Canada will host a virtual meeting with 12 other countries to discuss the future of the World Trade Organization, which has been hamstrung by the U.S. blockade on appointments to the global trade body’s top tribunal and by growing protectionism fueled in part by the COVID-19 pandemic.
The fifth ministerial meeting of the so-called Ottawa Group, which is made up of Australia, Brazil, Canada, Chile, European Union, Japan, Kenya, South Korea, Mexico, New Zealand, Norway, Singapore and Switzerland, will take place on June 15, Canada’s International Trade Minister Mary Ng announced Thursday.
The ministers will discuss how the WTO and the rules-based trading system can help mitigate the impacts of COVID-19, lay the groundwork for a sustainable recovery, and adapt trade rules to prepare for future crises, Ng said.
In the absence of a functioning Appellate Body, the WTO’s top court, countries are increasingly concerned about coming up with clear rules on export restrictions, amid reports that certain countries are hoarding critical medical and personal protection equipment, or restricting exports of certain commodities such as grain.
“Canadian businesses need long-term stability and predictability to thrive at home and around the world—that is why Canada is leading efforts to modernize the rules-based multilateral trading system for businesses in the 21st century, particularly in these extraordinary times,” Ng said in a statement.
Canada and the European Union have worked to come up with a temporary solution to the impasse at the Appellate Body.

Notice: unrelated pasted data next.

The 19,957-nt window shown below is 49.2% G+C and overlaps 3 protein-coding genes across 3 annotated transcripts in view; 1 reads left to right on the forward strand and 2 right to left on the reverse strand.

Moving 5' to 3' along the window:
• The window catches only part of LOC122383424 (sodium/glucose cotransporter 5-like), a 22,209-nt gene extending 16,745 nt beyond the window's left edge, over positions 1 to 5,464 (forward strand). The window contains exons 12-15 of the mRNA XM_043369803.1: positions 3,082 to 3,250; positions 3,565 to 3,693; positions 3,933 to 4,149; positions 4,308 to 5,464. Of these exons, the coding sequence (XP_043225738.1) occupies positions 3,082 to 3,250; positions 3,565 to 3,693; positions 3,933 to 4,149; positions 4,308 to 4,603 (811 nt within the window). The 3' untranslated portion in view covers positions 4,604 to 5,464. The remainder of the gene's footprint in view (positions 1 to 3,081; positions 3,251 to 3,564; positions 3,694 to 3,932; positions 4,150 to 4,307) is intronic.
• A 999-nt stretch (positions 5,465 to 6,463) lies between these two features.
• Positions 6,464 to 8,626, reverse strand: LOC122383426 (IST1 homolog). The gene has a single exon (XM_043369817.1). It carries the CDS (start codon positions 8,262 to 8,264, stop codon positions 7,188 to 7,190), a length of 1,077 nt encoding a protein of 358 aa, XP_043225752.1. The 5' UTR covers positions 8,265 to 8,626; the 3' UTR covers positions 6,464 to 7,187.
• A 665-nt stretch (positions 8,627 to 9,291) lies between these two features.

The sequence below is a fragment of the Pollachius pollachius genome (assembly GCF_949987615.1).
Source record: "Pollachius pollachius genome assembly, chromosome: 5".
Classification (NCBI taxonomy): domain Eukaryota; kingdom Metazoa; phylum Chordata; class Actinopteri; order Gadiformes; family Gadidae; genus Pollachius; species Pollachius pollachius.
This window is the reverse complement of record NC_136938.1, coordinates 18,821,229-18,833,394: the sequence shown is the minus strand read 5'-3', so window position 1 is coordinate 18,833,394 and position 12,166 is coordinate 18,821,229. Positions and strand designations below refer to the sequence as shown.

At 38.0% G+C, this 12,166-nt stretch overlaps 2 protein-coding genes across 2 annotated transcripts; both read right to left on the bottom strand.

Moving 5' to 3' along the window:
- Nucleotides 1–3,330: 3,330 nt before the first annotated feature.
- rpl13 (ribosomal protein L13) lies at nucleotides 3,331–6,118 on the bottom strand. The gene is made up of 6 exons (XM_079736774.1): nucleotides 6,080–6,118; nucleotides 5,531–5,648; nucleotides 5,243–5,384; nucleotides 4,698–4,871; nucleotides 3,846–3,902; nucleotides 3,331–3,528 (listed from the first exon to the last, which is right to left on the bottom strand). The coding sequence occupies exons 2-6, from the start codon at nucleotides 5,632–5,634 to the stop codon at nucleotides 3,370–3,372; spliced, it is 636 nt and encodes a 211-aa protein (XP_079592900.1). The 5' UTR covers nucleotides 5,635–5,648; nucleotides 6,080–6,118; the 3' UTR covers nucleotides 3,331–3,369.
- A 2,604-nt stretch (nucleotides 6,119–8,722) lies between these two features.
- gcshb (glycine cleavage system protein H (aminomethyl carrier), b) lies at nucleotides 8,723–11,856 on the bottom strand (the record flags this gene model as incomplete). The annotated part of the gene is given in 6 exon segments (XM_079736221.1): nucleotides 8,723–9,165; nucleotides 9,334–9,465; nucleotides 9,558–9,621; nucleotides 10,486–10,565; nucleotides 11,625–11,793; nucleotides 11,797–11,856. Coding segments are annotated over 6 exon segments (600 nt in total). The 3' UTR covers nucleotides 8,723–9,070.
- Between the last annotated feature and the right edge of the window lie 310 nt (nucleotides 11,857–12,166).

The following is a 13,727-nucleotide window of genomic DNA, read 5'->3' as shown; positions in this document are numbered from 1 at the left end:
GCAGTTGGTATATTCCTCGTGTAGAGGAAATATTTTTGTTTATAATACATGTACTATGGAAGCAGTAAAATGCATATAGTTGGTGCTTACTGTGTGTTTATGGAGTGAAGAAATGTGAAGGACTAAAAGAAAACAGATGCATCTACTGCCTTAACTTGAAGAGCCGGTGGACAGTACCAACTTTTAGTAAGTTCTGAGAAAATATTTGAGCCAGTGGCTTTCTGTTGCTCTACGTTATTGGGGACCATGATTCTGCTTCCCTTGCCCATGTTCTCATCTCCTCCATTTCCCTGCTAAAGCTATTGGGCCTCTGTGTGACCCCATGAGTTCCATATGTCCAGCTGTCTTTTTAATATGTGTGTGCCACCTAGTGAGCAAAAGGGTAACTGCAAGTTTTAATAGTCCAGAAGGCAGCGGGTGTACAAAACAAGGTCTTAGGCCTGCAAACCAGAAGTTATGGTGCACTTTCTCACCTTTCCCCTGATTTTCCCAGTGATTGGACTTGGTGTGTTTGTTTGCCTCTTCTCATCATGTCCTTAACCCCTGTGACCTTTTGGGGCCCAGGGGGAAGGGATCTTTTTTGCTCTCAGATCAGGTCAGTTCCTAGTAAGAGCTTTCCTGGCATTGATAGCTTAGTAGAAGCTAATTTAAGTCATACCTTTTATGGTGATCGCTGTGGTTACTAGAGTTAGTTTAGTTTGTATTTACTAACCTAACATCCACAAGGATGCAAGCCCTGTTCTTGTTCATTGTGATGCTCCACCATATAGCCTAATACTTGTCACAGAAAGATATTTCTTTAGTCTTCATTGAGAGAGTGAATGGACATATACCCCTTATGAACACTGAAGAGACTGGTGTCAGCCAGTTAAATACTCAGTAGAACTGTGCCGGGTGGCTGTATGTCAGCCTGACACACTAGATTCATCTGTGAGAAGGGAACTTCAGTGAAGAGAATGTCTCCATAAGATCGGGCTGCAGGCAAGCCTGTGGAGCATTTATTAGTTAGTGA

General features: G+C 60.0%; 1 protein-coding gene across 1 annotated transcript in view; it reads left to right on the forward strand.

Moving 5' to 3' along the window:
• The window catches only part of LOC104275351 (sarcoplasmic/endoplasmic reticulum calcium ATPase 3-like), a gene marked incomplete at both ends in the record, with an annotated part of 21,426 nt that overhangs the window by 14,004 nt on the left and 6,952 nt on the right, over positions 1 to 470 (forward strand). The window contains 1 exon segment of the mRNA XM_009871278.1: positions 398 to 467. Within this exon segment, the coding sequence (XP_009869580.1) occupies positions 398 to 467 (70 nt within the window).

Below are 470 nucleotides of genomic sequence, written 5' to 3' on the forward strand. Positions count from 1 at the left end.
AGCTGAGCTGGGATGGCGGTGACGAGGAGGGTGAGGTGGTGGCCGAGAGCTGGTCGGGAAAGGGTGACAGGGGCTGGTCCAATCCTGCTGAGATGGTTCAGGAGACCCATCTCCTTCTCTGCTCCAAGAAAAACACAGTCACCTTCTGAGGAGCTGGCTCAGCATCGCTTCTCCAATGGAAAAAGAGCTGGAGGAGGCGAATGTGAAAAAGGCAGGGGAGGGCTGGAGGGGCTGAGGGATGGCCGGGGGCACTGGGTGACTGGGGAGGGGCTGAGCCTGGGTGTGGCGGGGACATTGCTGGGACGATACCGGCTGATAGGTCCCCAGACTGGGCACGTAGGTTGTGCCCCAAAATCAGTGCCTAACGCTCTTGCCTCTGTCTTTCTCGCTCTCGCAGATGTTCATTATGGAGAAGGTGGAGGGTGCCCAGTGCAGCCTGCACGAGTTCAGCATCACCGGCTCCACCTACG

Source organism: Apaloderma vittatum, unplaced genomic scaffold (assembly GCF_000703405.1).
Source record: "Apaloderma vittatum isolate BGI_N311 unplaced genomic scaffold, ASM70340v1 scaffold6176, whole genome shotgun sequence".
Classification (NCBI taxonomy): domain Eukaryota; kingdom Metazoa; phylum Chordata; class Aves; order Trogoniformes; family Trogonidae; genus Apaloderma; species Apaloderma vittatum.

The Interim Appeal Arbitration Agreement between Canada and the EU, which came into effect in December of 2019, essentially substitutes the Appellate Body with an Arbitral Panel made up of former Appellate Body members under the existing authority at the WTO in Article 25 of the Dispute Settlement Understanding for arbitrations.
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Canada and the EU have called other countries to join the Interim Appeal Arbitration Agreement until a solution is found to the worst crisis that has hit the WTO in its quarter century of existence.
Successive U.S. administrations have complained that Appellate Body judges have overstepped their mandate by setting legal precedents and by ignoring time limits for delivering decisions.
The Appellate Body is supposed to have seven judges. But their ranks have dwindled because the U.S. – under Presidents George W. Bush, Barack Obama and Donald Trump – has blocked new appointments to protest the way the WTO does business.
Trump and his top trade negotiator, Robert Lighthizer, have argued that the trade organization constrains America’s ability to counter unfair trading practices by China and that the Geneva-based agency is ill-equipped to deal with the challenge posed by the Chinese economy’s unconventional blend of capitalism and state control.